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Training transport safety investigators: touching on the now and the future
"If at first you don’t succeed, try, try again."*
*Having first conducted a comprehensive safety investigation, which is not carried out to apportion blame or liability but to make evidence-based safety recommendations with the intention of reducing the likelihood of reoccurrence, and in improving overall safety.
The iconic phrase "If at first you don’t succeed, try, try again" is attributed to Thomas Palmer from his 1840 book, titled The Teacher’s Manual. The phrase highlights the importance of the journey to success, despite the challenges that failure may bring along the way. Since 1840, our understanding of failure, its causes, and the importance of systematically learning about the origins of failure has developed considerably. So too has the importance of providing safety investigation professionals with a level of training and education that allows them to analyse failure and make safety recommendations such that organisations can safely "try again".
This blog post is here to discuss education and training within the context of safety investigation. What it will not discuss, however, are the subjects that will be taught or the skills that will be gained. An outline of these can be found in an array of sources; for example, in aviation, the International Civil Aviation Organisation (ICAO) has produced Cir 298 AN/172, "Training Guidelines for Aircraft Accident Investigators". Rather, this blog post will touch on some key aspects of how safety investigator training is currently delivered, and how this may develop in the future.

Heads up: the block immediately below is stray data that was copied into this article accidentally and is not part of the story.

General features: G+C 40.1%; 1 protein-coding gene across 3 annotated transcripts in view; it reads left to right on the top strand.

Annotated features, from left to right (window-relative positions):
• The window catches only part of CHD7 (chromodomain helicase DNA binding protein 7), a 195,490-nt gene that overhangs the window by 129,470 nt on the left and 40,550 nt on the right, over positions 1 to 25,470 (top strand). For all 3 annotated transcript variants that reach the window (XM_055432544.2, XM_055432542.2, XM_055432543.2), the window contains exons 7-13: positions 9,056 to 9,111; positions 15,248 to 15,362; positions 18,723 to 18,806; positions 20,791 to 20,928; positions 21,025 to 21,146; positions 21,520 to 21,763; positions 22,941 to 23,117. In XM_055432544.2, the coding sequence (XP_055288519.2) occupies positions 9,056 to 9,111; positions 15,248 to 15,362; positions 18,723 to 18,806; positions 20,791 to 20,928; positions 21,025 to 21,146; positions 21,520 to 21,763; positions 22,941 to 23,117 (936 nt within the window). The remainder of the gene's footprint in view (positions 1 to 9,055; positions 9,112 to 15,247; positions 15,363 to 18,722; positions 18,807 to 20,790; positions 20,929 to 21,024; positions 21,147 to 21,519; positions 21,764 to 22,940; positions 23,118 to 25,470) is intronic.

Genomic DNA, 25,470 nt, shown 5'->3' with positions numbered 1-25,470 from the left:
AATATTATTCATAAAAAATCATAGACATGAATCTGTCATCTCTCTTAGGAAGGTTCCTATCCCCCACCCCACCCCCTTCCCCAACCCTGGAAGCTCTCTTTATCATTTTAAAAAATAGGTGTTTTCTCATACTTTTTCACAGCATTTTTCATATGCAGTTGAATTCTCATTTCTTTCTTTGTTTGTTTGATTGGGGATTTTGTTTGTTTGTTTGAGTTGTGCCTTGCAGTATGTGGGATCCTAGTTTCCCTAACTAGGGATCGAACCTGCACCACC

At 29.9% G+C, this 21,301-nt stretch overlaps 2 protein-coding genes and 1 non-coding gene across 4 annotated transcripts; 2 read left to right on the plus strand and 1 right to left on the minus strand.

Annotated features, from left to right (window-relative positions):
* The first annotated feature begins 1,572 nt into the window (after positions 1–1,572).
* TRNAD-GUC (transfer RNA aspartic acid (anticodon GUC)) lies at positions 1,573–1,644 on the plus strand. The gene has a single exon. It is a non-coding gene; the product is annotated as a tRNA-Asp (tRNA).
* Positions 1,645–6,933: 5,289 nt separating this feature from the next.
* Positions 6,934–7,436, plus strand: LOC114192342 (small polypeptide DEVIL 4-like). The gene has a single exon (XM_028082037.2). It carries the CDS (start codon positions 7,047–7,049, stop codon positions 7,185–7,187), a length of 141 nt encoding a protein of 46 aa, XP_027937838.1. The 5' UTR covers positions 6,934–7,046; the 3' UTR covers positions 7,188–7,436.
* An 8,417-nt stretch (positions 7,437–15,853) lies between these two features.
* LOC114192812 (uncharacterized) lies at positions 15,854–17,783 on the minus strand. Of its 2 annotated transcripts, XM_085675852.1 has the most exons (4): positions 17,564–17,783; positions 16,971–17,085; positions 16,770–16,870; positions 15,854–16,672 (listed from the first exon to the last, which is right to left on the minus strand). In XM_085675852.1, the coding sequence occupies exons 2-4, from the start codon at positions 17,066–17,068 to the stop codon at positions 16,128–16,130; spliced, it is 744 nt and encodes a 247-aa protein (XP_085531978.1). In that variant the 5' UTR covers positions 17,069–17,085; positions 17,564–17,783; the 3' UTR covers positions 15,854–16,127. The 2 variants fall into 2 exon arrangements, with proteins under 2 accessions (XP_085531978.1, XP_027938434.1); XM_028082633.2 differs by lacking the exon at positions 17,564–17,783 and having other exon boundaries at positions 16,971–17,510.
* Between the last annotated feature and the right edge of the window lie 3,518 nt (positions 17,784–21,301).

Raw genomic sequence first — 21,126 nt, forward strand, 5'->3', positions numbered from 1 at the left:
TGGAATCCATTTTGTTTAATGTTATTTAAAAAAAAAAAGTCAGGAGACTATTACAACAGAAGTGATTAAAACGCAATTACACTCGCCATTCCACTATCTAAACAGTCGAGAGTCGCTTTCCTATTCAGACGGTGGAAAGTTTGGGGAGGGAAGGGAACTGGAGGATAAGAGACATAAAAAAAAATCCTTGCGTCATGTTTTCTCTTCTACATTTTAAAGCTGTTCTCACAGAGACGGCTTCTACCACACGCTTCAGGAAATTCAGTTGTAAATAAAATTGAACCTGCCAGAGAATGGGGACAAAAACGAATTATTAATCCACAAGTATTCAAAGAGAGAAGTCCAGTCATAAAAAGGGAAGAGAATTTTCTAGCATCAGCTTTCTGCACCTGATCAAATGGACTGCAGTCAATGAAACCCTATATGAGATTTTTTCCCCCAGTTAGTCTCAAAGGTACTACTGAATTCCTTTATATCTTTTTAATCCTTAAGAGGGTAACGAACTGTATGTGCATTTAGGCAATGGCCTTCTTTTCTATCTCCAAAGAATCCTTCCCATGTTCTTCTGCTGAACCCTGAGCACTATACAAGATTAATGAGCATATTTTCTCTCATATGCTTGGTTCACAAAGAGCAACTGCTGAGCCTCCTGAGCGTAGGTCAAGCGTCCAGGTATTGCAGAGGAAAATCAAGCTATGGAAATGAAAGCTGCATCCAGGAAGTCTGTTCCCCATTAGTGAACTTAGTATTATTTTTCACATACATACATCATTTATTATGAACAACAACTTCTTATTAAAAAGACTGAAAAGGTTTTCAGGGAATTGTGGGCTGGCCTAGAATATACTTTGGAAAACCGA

Achieving gold in safety investigation training
On 25 May, 2018, at 06:50, a diesel freight train struck two track workers, who were conducting repairs to a void that had formed under a railway sleeper. One of the track workers was fatally injured with the other being seriously injured. At 08:30 the investigating team arrived on site and were met by the rail incident officer (RIO) and the coroner’s officer, who had both arrived some time earlier. For some of the investigators this was their first field deployment and their first learning point was not concerning the application of the skills or techniques that they had learned—rather, it was the realisation that pressure ramps up considerably from the moment you enter the site.
OK, so this was a simulated accident staged on a heritage railway for Cranfield University’s Fundamentals of Accident Investigation short course, and hence injuries were limited to the occasional bruised ego; however, the realism of the scenario is by no means fake. Fidelity is maintained by the painstaking development of a realistic scenario, which is designed to maximise learning and develop competencies that reflect occupational requirements.